* * * * *

In OT#3, Kansas slipped out to a four point advantage, after several you take this no you take that possessions.

Then Hield (46 points, 8 rebounds, 7assists, 54 of 55 possible minutes on the court) canned a three, with an assist from Lattin. Followed by a Lattin deuce, assist from Hield.

A Wayne Selden Jr. (21 points) score put Kansas back on top. Oklahoma regained the lead with a Woodard trey.

Etc, etc, etc.

On and on and on. Until Kansas finally prevailed.

Even Vitale was stunned to silence, “There’s not much more you can say.”

  * * * * *

The evening ended with players and coaches from both sides hugging each other and giving props. The Kansas fans gave Buddy Hield a standing O.

 * * * * *

It was a huge Big Monday, the first of the year, a night when Carolina’s Brice Johnson went for 39 points and 23 rebounds in Tallahassee against Florida State, and Virginia Tech upset UVa in Blacksburg.

And #1 Kansas and #1 Oklahoma played a game for the ages, the best this hoopaholic has ever seen.

It was a tilt so grand, even Vitale and Musburger were palatable with breakfast.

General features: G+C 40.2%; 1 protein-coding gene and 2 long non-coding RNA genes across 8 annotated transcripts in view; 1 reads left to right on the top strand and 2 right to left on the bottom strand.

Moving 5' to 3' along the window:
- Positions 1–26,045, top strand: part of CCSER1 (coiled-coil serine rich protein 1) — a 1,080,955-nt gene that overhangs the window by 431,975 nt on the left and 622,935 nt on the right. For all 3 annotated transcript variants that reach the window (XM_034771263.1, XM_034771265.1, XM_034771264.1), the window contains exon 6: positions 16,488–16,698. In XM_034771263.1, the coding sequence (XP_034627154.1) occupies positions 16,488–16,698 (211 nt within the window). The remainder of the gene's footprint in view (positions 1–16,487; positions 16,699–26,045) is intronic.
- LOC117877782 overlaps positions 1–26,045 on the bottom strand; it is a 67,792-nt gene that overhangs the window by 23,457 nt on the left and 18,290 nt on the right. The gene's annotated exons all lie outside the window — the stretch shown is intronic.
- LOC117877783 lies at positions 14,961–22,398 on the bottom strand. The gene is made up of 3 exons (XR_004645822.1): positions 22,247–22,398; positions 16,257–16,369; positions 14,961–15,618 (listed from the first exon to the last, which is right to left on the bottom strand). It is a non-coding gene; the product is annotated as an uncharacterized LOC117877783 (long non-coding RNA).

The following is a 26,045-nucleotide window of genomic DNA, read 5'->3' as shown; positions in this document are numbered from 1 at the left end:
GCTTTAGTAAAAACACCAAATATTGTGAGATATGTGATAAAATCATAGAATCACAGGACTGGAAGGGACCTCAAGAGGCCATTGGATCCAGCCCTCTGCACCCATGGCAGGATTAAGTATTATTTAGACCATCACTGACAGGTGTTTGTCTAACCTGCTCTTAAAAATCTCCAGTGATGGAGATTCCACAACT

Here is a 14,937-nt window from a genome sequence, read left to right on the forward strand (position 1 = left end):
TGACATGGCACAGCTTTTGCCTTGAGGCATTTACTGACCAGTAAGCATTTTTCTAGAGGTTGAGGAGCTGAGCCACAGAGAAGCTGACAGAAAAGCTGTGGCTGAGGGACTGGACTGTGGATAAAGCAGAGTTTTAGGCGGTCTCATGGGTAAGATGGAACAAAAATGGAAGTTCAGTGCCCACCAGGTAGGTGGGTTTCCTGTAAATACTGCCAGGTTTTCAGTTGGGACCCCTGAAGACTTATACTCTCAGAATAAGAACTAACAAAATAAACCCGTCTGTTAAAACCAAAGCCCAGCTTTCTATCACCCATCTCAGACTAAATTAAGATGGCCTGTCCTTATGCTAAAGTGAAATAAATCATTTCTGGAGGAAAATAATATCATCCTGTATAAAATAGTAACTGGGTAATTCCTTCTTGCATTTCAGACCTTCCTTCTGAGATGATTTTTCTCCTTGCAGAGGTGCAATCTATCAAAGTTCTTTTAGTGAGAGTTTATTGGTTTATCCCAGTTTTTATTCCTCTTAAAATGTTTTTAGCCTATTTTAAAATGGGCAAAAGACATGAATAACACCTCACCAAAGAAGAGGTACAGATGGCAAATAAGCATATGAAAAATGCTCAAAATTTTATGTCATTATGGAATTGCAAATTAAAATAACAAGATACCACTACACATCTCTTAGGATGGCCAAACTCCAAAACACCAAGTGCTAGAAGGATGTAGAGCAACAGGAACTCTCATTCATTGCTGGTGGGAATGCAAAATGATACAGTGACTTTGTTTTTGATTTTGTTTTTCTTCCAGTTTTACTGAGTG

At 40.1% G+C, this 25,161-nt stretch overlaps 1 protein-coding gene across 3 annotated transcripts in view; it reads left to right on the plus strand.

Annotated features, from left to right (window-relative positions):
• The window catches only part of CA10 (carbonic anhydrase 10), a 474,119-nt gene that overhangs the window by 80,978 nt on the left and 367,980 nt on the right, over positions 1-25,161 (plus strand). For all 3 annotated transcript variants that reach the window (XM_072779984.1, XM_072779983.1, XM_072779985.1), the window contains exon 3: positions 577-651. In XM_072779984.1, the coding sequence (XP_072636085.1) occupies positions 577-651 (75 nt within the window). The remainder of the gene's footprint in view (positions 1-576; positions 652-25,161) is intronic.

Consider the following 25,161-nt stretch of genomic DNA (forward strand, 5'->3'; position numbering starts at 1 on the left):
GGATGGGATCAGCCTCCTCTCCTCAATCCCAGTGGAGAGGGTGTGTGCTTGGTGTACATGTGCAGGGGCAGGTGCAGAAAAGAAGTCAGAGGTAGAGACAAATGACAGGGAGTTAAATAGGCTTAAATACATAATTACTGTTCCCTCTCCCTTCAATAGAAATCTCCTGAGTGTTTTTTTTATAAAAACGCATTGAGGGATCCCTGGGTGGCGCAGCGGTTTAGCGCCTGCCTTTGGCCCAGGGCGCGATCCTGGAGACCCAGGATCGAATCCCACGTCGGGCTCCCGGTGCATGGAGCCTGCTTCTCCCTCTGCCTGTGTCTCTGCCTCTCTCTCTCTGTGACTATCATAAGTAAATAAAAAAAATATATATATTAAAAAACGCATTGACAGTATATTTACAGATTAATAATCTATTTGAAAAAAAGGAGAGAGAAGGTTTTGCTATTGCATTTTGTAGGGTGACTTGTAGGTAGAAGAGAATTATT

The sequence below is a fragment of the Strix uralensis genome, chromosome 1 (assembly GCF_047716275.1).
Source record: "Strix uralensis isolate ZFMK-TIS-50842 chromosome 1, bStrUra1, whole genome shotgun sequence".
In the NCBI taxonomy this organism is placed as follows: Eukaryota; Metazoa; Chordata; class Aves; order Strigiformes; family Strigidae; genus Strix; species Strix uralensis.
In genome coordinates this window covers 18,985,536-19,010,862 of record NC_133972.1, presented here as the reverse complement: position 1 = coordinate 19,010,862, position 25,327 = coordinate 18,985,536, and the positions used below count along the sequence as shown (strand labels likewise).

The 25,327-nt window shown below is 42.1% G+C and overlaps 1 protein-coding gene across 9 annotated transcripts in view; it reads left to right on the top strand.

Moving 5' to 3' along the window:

— Seedy K

5 thoughts on “Hoopaholics Gazette: Jayhawks Survive Sooners in Classic of Classics

  1. Not to mention a grand total of one player fouled out. The game was what number one versus number two is supposed to be. One of the best games I’ve ever witnessed, too.

  2. OK…”pretty good game”…LOL!

    … but I can think of at least 3 recent games off the top of my head that were as good, or better (and the first game last night (NC/FLA.ST), though clearly not as well played, was certainly a great warm up…

    Most recently, last years elite 8 game ND vs.your Cayuts was a classic. Considering the stakes involved, an extremely well played game with one clutch play after another leading to a win by the bad guys since the Irish had no way to stop KAT and ND’s shooting guard (see below) missed the game winner in the last second…but maybe this game had an unfair advantage in that it was an NCAA elite 8 game…

    Another regular season game in the not too distant past that was better, IMHO, also involved ND vs. my Cards in the 2013 championship year. This was a game, if you recall, that went to what? 5 OT’s? before the Louisville Smith’s went down for the last time all year. One compelling feature of that thriller was the incredible play by ND guard Jerian Grant (see above) at the end of regulation when he made 3 incredible 3-pointers in the last minute to tie the game after being 8 points down. Each of the 5 OT’s were fraught with excitement, last second blocked shots and great plays made by bench players that had the game tipping in favor of one side to the other throughout….(27 lead changes!?!)

    ..but the best game? Prolly the Big East tournament quarter final game between the Cuse and UConn in 2009. 6 OT’s…127-117 Orange.